SIXTH SCHISM: Temporary reunion is destroyed when Pope Martin IV excommunicates Emperor Michael VIII Palaeologos.
Emperor John V Palaeologus offers to submit to Papal authority in exchange for Western aid against the encroaching Turks.
SIXTH SCHISM HEALED as Emperor John VIII Palaeologos travels to Italy with all four Eastern Patriarchs and submits to Pope Eugene VI. The Act of Union is drafted by the Council of Ferrara-Florence. The East accepts the “Filioque clause” in the form: “From the Father through the Son,” as well as the other Western doctrines approved at Lyons II. Other Eastern churches, such as the Armenians, Jacobites, and some Nestorian bodies re-enter into communion with Rome. This is the beginning of the Eastern Catholic Uniates, which also include Copts, Ethiopians, Maronites, Melchites, Syrians, and Syro-Malankars.
The decisions reached at Ferrara-Florence are bitterly opposed by most of the Byzantine populace and clergy. Partly due to this, the crusade launched by Pope Eugene VI to relieve Constantinople from the surrounding Turks is a dismal failure.
Constantinople falls to the Turks. But, as a touching gesture in the city’s last moments, both Byzantine and Roman Christians receive Holy Communion together in the Church of Hagia Sophia, before facing slavery or death.
The Trebizond Empire (last pocket of the Byzantine Empire) falls to the Turks. The Turks want no contact between Byzantines and the West. They exploit the doctrinal differences, persecuting Western Christians; and naming the Patriarch of Constantinople as head of the Christian community within the Turkish domain (i.e., the bishop of Byzantium finally gets the title of “Ecumenical Patriarch” --from Muslims).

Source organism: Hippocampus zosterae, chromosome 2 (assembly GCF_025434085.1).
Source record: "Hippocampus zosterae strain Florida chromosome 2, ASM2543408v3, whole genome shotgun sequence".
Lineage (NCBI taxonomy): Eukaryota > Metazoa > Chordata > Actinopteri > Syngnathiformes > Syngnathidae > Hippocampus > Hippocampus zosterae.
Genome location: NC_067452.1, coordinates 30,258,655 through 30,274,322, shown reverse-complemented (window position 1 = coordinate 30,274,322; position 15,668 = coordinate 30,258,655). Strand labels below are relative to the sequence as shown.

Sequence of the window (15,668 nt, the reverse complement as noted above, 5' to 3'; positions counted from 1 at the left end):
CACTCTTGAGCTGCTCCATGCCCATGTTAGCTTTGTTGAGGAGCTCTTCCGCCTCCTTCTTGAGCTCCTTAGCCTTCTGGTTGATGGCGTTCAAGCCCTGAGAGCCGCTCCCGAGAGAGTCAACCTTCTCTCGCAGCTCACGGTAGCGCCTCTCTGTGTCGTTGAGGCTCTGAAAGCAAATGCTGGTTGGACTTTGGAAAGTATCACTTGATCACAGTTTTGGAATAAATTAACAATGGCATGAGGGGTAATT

The Greek Orthodox scholar and Roman Catholic Cardinal, Johannes Bessarion, is made Latin Patriarch of Constantinople by Pope Pius II.
A crusade organized by Pope Pius II to rescue Constantinople falls apart before leaving Italy, and Pius dies en route.
SEVENTH SCHISM: The Greek bishops nullify the Ferrara-Florence Act of Union at a synod in Constantinople. Coincidentally (?), in the same year, Grand Duke Ivan III of Moscow marries Zoe Sophia, the niece of the last Byzantine Emperor. Moscow is now considered the “third Rome,” the successor to Constantinople, and the center of Eastern Orthodox Christianity. The prince of Moscow takes the title of Czar (“Caesar”).

Protestant churches of the Reformation break off from Rome. The Church of England is established as a supposedly autonomous “Catholic” body.

Also in the 1500’s, Spanish and Portuguese missionaries bring many of the Malabar (Nestorian) and Syro-Malankar (Monophysite) Christians of India back into communion with Rome.

Pope Gregory XIII introduces the new, Gregorian calendar; whereas the East still uses the old Julian calendar. Consequently, East and West celebrate Easter on different dates.
The Union of Brest is formed, as a party of Ukrainian bishops appeals to Rome to be readmitted into communion with the Western Church, while being allowed to retain their specific Eastern Liturgy, theology and discipline.

The Russian Orthodox Church adopts the Athanasian Creed (minus the “Filioque clause.”)

The adoption of the Athanasian Creed is somehow related to the liturgical reforms conducted under Patriarch Nikon of Moscow (1605-81) after Russia recaptured the Ukraine from Poland in 1667. Formerly a metropolitan district under Constantinople, certain conditions had to be met before the Ukraine could accept the leadership of the Moscow Patriarch. To this end, Nikon introduced reforms into the Russian ritual adhering more closely to the original Byzantine Liturgy which, he discovered, had been distorted in the Slavonic translation from Greek. His reforms, however, caused a schism, with most of the Russian clergy refusing to abandon rituals which were followed for centuries. But, at a Russian synod in 1667, the dissenters were declared schismatics.